“To Celia” — Ben Jonson

“To Celia” — Ben Jonson

Ever wondered about the elusive rift between spiritual and physical love? Well, Ben Jonson –and yes, I’m still sure it’s definitely not Johnson, thank you Spellcheck– has the answers. Or, at least, he’s asking the same question, which sort of helps. Posing as a simple poem wondering why his belovèd Celia doesn’t feel the same way about him, Ben’s To Celia is actually a cunningly disguised discussion of the problems of love versus lust.

Please do not think that I was planning by any means to cast my mind into the gutter when I began this, nor was I intent on bringing Jonson and his probably wholly innocent poem down there with me. It just happened.

Drink to me only with thine eyes,
         And I will pledge with mine;
Or leave a kiss but in the cup,
        And I’ll not look for wine.
The thirst that from the soul doth rise
        Doth ask a drink divine;
But might I of Jove’s nectar sup,
      I would not change for thine.

(stanza one)

The Big (or slightly reduced depending on how eager you are) Scoop

Apart from being slightly too impressed with Jonson’s ability to find such a multitude of words that rhyme with “mine” (and I suspect that some anachronistic version of rhymezone.com came heavily into play), the thing that endears me most to this poem is its simplicity. And thus its complexity. In using a regular metre, into which all the lines fit perfectly, Jonson highlights the very problem: that his love does not fit meekly into the conventions of the time. He is not content to play the disinterested and purely sentimental courtly stereotype, because what he feels has overwhelmed both his emotional facility and also *gasp* his physical one.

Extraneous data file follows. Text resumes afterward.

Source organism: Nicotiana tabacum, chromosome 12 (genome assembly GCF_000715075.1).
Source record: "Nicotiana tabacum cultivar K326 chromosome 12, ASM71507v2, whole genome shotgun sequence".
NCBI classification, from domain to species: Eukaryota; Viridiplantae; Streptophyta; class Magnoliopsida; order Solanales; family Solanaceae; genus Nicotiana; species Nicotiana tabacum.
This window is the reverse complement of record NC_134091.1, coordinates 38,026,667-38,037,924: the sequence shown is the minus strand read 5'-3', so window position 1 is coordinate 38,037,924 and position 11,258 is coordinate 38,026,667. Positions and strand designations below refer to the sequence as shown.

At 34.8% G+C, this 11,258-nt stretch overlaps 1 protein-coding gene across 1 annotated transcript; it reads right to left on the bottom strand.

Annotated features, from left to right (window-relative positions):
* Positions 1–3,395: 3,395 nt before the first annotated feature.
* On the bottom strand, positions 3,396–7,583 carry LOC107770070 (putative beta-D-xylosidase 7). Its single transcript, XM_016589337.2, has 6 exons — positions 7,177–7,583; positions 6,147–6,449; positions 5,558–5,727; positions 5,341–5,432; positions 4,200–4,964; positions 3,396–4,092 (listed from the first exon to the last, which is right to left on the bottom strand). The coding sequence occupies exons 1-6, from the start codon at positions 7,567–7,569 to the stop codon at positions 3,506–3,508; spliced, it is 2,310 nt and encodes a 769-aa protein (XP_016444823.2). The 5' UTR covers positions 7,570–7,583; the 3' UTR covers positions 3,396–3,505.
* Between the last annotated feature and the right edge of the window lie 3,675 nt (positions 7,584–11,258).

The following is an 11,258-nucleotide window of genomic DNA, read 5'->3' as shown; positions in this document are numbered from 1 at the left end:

For, despite his soul’s “thirst” for a “drink divine”and the strictly religious lexis which implies a relationship that would transcend his bodily desires, the use of the word “nectar” provokes images of a lush fertility that has no place in this purely spiritual union. Playing with the word, Jonson rejects the traditional connotations of immortality conferred by the “nectar” of the Roman gods (of whom Jove was king), instead alluding to Celia’s “nectar”: a prize within reach, but similarly unattainable.

Again, rather than sticking to convention and giving Celia a wreath for the purpose of “honouring [her]” –a phrase which suggests some degree of distance from subject and object– he freely admits that (curiously) he intended on “giving it a hope, that there//It would not withered be.” Slightly enigmatic, but I’ve made something up managed to extrapolate one meaning.

*clears throat* My completely-viable-and-not-at-all-solely-created-for-the-purposes-of-this-blog interpretation is that this “rosy wreath” has a somewhat deeper significance than solely of a romantic floral decoration, and refers instead, in a rather nice half self-reflexive manner, to a prior poem Jonson had written to Celia.* This previous poem was a not-so-subtle celebration of the joys of physical pleasure and love, and, assuming that Celia had “sent[] it back” in a strop, would explain why this next poetic outpouring has a decidedly less overt sexual undertone –which we, the cunning weasels that we are have of course seen straight through– but preserves that conflict nevertheless.

Basically, see To His Coy Mistress for Marvell’s take on this issue. I just thought I’d at least try to get a bit of genuine affection in there, hopeless romantic that I am.

* This poem (the one I’m writing about) is actually known fully as “Song to Celia [II]”, with “Song to Celia [I]” being the “rosy wreath” alluded to here. Or so I’m trying to prove. It’s slightly confusing, but I’m sure you’re very intelligent and will understand completely.

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